Cavaliers’ blockbuster midseason rebuild is all about trying to keep LeBron
Owner Dan Gilbert placed a brash bet to keep James in Cleveland
Dan Gilbert threw up a half-court heave on Thursday afternoon, chucking the ball as far he could, as if he were one of his players trying to beat the final horn. Yes, the owner of the Cleveland Cavaliers wanted to salvage the season and kick-start a lethargic franchise that had lost 13 of its past 19 games.
But the trading-deadline flurry that sent six Cavs players packing was about so much more.
Moving Isaiah Thomas after just 15 games in a Cleveland uniform, and overhauling a roster to add more youth and fewer creaky knees, was Gilbert’s last-ditch attempt to keep LeBron James from leaving him a second time — a Hail LBJ shot he so hopes catches the rim and bounces in.
Otherwise, Life Without LeBron begins anew this summer.
Larry Nance Jr. and Jordan Clarkson, whom the Cavs acquired from the Los Angeles Lakers, and George Hill, whom they got from Utah, make Cleveland younger and better defensively. By trading Derrick Rose to the Utah Jazz and sending Dwyane Wade (James’ best friend in the league) back to Miami, the Cavs pumped the brakes on their Legends Tour and instantly became a roster infused with more energy and urgency.
Cleveland’s moves work immediately on two fronts. They give James a legitimate shot to rebrand the season and try to get back to the NBA Finals for an unprecedented eighth straight time (this would be his fourth straight with the Cavs). It also acquired a young and talented enough crew to protect the franchise from completely falling off the map should James leave Cleveland this summer.
But it’s also a painful, if premature, acknowledgment that Thomas, the key player in the Kyrie Irving trade to Boston this past summer, was never going to be the complementary player to James that Irving had been for the Cavaliers. And with Thomas’ contract status in limbo after this season, now was a better time to move Thomas than later.
Finally, Thursday’s moves mark the evolution of Gilbert, who still believes he is the team’s best general manager but was flexible enough to realize that the mistakes made in the Irving trade had to be rectified sooner rather than later — or James was as good as gone.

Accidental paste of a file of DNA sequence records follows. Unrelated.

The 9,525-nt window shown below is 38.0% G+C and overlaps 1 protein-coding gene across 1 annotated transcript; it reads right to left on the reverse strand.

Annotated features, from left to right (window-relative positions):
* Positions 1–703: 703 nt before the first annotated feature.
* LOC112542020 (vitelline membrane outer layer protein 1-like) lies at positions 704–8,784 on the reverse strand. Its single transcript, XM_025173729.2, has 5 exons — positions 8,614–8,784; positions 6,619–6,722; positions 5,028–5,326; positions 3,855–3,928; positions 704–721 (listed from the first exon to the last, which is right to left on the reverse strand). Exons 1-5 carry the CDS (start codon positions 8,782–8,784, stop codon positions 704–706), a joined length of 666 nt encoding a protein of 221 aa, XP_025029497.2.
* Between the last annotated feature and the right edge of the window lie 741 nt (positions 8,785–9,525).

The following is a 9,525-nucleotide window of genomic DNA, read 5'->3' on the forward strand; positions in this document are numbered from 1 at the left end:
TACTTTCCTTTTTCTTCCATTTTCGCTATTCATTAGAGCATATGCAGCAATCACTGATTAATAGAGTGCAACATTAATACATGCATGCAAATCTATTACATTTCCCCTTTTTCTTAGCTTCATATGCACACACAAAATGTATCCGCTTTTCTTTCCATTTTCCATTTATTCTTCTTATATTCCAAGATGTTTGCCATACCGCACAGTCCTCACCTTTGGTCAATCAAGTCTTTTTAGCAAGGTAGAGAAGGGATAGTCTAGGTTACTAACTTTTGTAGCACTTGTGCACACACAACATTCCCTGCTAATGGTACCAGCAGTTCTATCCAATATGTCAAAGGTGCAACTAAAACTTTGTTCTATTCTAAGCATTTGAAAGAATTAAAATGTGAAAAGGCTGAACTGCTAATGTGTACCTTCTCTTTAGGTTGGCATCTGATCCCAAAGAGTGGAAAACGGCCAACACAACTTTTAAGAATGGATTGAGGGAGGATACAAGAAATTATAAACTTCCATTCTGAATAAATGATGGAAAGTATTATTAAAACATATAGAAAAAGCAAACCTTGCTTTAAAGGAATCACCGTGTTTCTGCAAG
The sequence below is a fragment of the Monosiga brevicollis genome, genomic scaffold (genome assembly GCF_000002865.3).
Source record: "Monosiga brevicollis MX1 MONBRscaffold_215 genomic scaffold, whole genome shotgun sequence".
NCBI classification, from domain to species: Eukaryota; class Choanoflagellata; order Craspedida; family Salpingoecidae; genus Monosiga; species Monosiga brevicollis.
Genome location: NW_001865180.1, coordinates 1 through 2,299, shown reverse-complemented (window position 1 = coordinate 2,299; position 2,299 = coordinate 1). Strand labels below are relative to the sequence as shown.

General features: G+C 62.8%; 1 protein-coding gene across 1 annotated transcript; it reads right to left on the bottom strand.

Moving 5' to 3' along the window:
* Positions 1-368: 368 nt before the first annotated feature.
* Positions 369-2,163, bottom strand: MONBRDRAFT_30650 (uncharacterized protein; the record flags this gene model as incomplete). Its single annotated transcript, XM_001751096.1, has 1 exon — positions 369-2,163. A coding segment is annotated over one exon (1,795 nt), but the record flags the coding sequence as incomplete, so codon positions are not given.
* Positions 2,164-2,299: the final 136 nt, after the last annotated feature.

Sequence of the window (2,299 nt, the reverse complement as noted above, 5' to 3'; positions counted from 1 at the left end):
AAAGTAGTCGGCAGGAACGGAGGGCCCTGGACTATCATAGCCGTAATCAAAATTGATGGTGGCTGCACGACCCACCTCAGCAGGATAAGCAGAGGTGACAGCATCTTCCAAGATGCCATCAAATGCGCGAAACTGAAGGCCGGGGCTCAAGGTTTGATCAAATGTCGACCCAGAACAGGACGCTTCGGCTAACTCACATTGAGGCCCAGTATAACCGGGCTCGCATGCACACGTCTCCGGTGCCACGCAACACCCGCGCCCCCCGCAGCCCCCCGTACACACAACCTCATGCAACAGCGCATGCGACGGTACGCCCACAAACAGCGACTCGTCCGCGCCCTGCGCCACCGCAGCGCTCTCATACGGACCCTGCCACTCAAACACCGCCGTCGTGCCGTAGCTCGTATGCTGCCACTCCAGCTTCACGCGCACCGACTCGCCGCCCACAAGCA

Amazing, no, that Gilbert, the most angry scorned ex in NBA history just eight years ago when James left Cleveland for Miami, has emerged as Trader Dan, willing to jettison half his roster so Northern Ohio’s favorite son might feel good about staying in Cleveland past this summer, when James again becomes a free agent.
It remains to be seen how the new pieces will fit in, whether more athleticism and youth equal instant wins. But the team that takes the floor Friday night in Atlanta is suddenly transformed around James, whose sole purpose in the final years of his career is to win titles and enhance his legacy as an all-time great player, if not the greatest.
It’s why James won’t sign with a rebuilding team this summer or a franchise without a championship pedigree in its past. He doesn’t want the hassle of luring big-name free agents to a new team, in essence recruiting another championship team, a la the Heat circa 2010-14. He needs to know the goods are in place, because getting to the second round of the playoffs holds no meaning for a player who has played basketball into June for nearly a decade.
It’s why most of the Western Conference still feels like a long shot to land James. If you’re going to get beaten by the Warriors, the theory goes, it’s better for it to happen on the game’s biggest stage on network television than in a cable-only conference final.
If the Eastern Conference is indeed still a crapshoot, Gilbert just went all-in, hoping James’ new teammates will not only salvage this shipwreck of a season but also persuade Gilbert’s No. 1 attraction to stay in Cleveland for the rest of his career.
It’s bold, brash and expensive. But then, so is James. If that’s what it takes to possibly keep him, it was a chance worth taking.